all scores

Interview: Sarah Thomas on Getting Punched, Staying Healthy, and the Future of Women in Boxing


Sarah Thomas is boxer from Bethpage, New York, fighting out of Academy of Boxing in Huntington, New York. She began her combat career as a kickboxer, with an undefeated record. During her amateur career, she won the Ringmasters (formally Golden Gloves) tournament. Her professional boxing debut was delayed due to COVID-19. As a sports science graduate student who also trains younger boxers, she’s managed to keep busy in the meantime, even as much of her day-to-day has shifted online. Below, she spoke with Just Women’s Sports about how she discovered boxing, the importance of mental health, and what it’s like competing in a male-dominated sport.

What originally led you to boxing as a sport? 

I’ve always been more aggressive in sports. I actually played lacrosse in high school, but I would get kicked out of every game. I didn’t really actually know how to play lacrosse, to be honest, but I was just athletic, so my friends were like, “Yeah, join.” I just got in trouble every single game, because I was just charging directly at people. I was just the worst lacrosse player ever. And then I liked the idea that boxing was an individual sport. In an individual sport like boxing, I couldn’t blame anyone else. I liked that a lot.

I didn’t actually start until I was 20 though, and I’m 30 now. I first competed in kickboxing, but then my coach left. He told me he was in the FBI and that he was getting re-stationed. I didn’t even know he was in the FBI. So after he disappeared, I went to another gym, and I was dabbling with MMA for a little, but I realized I liked the boxing aspect the most out of all of it, so I decided to just stick with boxing. I like kickboxing, but I don’t actually like getting kicked. With boxing, I can focus on one thing, and I like practicing the same thing over and over, which I feel like a lot of people don’t like. I like the idea of, “I’m going to do the same thing a thousand times so I get good at it.”

How did you first realize you had a talent for combat sports? 

I took kickboxing just to try it out and as a workout. I went to the gym, took one class, and was like “All right, I really want to fight.” The coach wouldn’t train me because he had never trained a girl, like all those movies, and then finally he decided he would.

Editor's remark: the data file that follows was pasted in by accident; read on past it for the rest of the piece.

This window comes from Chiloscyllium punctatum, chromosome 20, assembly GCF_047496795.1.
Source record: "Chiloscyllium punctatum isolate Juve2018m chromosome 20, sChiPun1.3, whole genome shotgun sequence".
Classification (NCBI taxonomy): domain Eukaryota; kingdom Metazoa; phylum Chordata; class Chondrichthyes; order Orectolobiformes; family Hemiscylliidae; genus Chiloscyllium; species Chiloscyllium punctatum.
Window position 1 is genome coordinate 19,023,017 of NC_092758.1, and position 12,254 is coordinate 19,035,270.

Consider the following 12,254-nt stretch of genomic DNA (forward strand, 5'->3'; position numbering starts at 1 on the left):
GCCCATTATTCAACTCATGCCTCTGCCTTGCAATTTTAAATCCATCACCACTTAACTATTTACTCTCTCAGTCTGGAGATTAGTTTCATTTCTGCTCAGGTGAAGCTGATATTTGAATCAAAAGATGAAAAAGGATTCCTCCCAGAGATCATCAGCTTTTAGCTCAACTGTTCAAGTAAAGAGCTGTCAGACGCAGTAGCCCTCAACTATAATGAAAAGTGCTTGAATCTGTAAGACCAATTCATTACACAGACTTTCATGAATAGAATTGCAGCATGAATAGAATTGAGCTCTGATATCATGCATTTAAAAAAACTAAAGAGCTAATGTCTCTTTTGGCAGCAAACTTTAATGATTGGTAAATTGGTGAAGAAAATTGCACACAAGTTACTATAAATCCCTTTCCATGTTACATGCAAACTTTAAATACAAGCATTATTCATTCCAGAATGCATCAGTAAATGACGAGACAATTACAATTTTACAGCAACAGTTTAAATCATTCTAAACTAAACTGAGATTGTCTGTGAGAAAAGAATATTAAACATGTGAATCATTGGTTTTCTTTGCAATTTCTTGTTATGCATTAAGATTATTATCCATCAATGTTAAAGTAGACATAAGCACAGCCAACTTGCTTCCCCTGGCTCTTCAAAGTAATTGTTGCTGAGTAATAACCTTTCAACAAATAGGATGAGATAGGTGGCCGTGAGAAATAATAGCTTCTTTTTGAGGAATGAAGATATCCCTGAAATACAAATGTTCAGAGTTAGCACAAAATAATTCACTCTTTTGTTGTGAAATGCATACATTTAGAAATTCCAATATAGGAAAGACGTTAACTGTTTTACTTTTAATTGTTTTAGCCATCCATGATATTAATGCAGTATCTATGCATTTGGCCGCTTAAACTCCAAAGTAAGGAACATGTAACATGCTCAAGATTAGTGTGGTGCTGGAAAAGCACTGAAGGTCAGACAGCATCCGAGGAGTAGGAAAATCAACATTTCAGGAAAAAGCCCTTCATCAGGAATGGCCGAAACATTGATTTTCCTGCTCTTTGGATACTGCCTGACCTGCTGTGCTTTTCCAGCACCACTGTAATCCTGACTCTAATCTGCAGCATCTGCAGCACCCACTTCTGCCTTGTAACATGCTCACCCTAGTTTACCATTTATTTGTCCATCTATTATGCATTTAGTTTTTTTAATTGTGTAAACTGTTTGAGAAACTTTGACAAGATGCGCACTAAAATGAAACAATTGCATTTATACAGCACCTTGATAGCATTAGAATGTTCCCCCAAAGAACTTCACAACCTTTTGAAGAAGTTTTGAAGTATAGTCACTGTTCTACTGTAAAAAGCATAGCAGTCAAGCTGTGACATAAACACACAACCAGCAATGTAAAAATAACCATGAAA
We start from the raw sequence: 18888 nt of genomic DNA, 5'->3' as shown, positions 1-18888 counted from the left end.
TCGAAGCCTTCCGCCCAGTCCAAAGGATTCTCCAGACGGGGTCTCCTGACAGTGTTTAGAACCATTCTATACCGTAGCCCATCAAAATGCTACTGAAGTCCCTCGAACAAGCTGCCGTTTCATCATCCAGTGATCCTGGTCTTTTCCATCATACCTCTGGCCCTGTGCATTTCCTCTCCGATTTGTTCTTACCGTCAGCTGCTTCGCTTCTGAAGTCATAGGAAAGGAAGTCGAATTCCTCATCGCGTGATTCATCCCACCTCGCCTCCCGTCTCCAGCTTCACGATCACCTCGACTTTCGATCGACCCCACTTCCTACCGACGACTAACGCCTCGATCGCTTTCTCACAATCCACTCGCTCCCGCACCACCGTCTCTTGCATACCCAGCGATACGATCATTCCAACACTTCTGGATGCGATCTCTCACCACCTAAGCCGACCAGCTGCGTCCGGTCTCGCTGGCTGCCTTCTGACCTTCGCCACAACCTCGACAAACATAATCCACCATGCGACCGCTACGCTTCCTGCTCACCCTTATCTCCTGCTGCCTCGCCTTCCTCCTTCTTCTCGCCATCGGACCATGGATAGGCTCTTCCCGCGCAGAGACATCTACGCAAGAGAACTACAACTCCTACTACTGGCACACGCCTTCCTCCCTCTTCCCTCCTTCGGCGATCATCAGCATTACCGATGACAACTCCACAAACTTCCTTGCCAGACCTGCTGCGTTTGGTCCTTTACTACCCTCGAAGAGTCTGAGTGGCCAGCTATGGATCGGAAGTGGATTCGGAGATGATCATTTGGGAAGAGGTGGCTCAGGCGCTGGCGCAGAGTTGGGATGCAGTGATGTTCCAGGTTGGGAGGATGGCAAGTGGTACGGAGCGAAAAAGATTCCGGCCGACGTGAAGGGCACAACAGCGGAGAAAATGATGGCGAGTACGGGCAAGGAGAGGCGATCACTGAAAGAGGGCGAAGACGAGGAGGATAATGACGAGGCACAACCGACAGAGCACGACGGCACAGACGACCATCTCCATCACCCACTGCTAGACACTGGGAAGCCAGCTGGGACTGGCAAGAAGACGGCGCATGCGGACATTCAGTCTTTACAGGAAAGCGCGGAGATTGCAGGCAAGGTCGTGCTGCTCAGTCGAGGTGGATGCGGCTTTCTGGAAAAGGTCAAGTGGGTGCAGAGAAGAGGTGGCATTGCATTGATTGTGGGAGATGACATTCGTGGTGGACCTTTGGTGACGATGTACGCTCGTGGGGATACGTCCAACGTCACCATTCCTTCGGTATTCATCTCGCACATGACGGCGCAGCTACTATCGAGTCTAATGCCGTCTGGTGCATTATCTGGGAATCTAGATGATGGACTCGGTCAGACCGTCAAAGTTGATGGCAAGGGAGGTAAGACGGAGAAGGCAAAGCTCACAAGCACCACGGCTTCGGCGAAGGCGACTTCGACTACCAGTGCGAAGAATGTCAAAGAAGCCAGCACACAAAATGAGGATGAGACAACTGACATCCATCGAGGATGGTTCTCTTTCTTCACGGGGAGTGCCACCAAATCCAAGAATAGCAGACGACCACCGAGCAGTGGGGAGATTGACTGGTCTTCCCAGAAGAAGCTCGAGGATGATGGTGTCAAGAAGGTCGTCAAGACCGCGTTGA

20 seems late. At what age do women usually start their professional careers?

Usually it seems that women start later in life. Really, you can turn professional whenever you feel ready, but the licensing to become a pro varies by state. So you just have to be able to pass the medicals and everything, and then you have to find a promoter who wants you. You have to find someone who likes you, and as a woman, you just have to be marketable. I have noticed that with women’s combat sports, what you look like goes a long way, as sad as that is. It’s like you either have to look good or just be so good that you’re almost some freak.

I wanted to ask you, what is it like being a female in what many would consider to be a male-dominated sport? 

I feel like it was harder in the beginning of all of it, and now there’s a lot more girls than there were before. I feel like every year continuously gets easier and there’s more acceptance. At first, it was really hard for me to find fights. I couldn’t just turn professional without having enough experience. But then the people who were amateur, they were few and far between, and they wouldn’t compete against me. I couldn’t gain experience to get better because I couldn’t really get matched up, so it was hard in the beginning with that.

With boxing, actually, in the ’90s it was really popular for women. That was during the time of Laila Ali. And even before then, it was popular for a little while, and then it fell off. It resurged again recently because it was allowed to be in the 2012 Olympics.

How would you describe the popularity of the sport now?

I think Ronda Rousey, even though she’s MMA, really helped make women’s combat sports more popular. And then also Claressa Shields won the Olympic gold in 2012 when women were allowed in the Olympics, and she won it in 2016. I think she brought the popularity back, and there’s been a few other girls who have made women’s boxing popular again. Now women are actually getting paid. I was actually going to have my professional debut on May 8th, but that didn’t happen because of COVID.

Do you have Olympic aspirations?

I had thought about it at one point, but the weight class I was competing at wasn’t in the Olympics. I sort of just wanted to go pro because I had kickboxed for a while, and when I made the decision to just focus on boxing, I had enough combat sport experience where I wanted to just be a professional rather than spend a lot of time as an amateur. And once you’re professional, you can’t compete in the Olympics.

Can you talk a little bit about how you manage to stay in shape, stay healthy and stay motivated while participating in such a punishing sport?